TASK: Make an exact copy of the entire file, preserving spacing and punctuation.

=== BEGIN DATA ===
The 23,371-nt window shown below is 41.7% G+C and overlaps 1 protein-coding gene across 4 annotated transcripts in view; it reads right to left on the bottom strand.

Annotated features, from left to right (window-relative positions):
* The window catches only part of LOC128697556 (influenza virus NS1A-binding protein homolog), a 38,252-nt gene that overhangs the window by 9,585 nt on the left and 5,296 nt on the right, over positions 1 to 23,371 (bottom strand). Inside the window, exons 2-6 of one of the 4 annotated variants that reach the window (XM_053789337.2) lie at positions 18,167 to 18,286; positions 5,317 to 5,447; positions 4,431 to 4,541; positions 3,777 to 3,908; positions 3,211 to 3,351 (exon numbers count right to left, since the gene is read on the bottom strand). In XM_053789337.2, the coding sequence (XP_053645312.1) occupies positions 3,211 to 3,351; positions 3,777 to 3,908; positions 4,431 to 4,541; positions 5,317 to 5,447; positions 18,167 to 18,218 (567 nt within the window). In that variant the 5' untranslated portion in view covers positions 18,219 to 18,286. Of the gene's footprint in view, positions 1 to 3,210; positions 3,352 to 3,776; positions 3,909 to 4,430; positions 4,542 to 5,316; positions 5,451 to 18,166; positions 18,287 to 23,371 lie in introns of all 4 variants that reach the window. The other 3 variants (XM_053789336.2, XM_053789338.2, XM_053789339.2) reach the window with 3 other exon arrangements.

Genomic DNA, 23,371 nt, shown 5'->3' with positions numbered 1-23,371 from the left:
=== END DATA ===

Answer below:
The 23,371-nt window shown below is 41.7% G+C and overlaps 1 protein-coding gene across 4 annotated transcripts in view; it reads right to left on the bottom strand.

Annotated features, from left to right (window-relative positions):
* The window catches only part of LOC128697556 (influenza virus NS1A-binding protein homolog), a 38,252-nt gene that overhangs the window by 9,585 nt on the left and 5,296 nt on the right, over positions 1 to 23,371 (bottom strand). Inside the window, exons 2-6 of one of the 4 annotated variants that reach the window (XM_053789337.2) lie at positions 18,167 to 18,286; positions 5,317 to 5,447; positions 4,431 to 4,541; positions 3,777 to 3,908; positions 3,211 to 3,351 (exon numbers count right to left, since the gene is read on the bottom strand). In XM_053789337.2, the coding sequence (XP_053645312.1) occupies positions 3,211 to 3,351; positions 3,777 to 3,908; positions 4,431 to 4,541; positions 5,317 to 5,447; positions 18,167 to 18,218 (567 nt within the window). In that variant the 5' untranslated portion in view covers positions 18,219 to 18,286. Of the gene's footprint in view, positions 1 to 3,210; positions 3,352 to 3,776; positions 3,909 to 4,430; positions 4,542 to 5,316; positions 5,451 to 18,166; positions 18,287 to 23,371 lie in introns of all 4 variants that reach the window. The other 3 variants (XM_053789336.2, XM_053789338.2, XM_053789339.2) reach the window with 3 other exon arrangements.

Genomic DNA, 23,371 nt, shown 5'->3' with positions numbered 1-23,371 from the left: